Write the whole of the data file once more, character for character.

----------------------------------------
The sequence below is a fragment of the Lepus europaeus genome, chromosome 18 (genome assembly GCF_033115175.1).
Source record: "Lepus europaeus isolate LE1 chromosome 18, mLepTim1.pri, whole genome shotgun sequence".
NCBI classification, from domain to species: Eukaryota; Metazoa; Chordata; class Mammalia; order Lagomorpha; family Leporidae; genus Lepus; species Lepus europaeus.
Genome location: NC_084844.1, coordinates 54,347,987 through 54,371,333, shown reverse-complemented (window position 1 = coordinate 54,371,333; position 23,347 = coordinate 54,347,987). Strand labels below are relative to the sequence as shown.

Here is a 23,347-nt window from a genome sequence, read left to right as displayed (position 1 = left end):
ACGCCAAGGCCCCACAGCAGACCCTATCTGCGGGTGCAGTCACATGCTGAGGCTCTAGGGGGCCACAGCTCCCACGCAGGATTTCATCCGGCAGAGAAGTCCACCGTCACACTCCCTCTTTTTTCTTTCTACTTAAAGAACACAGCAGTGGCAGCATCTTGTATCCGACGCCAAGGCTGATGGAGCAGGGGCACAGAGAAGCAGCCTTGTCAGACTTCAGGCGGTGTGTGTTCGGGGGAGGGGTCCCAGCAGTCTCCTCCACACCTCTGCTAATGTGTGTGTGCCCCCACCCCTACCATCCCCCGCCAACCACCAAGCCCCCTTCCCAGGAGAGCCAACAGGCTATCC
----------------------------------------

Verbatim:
The sequence below is a fragment of the Lepus europaeus genome, chromosome 18 (genome assembly GCF_033115175.1).
Source record: "Lepus europaeus isolate LE1 chromosome 18, mLepTim1.pri, whole genome shotgun sequence".
NCBI classification, from domain to species: Eukaryota; Metazoa; Chordata; class Mammalia; order Lagomorpha; family Leporidae; genus Lepus; species Lepus europaeus.
Genome location: NC_084844.1, coordinates 54,347,987 through 54,371,333, shown reverse-complemented (window position 1 = coordinate 54,371,333; position 23,347 = coordinate 54,347,987). Strand labels below are relative to the sequence as shown.

Here is a 23,347-nt window from a genome sequence, read left to right as displayed (position 1 = left end):
ACGCCAAGGCCCCACAGCAGACCCTATCTGCGGGTGCAGTCACATGCTGAGGCTCTAGGGGGCCACAGCTCCCACGCAGGATTTCATCCGGCAGAGAAGTCCACCGTCACACTCCCTCTTTTTTCTTTCTACTTAAAGAACACAGCAGTGGCAGCATCTTGTATCCGACGCCAAGGCTGATGGAGCAGGGGCACAGAGAAGCAGCCTTGTCAGACTTCAGGCGGTGTGTGTTCGGGGGAGGGGTCCCAGCAGTCTCCTCCACACCTCTGCTAATGTGTGTGTGCCCCCACCCCTACCATCCCCCGCCAACCACCAAGCCCCCTTCCCAGGAGAGCCAACAGGCTATCC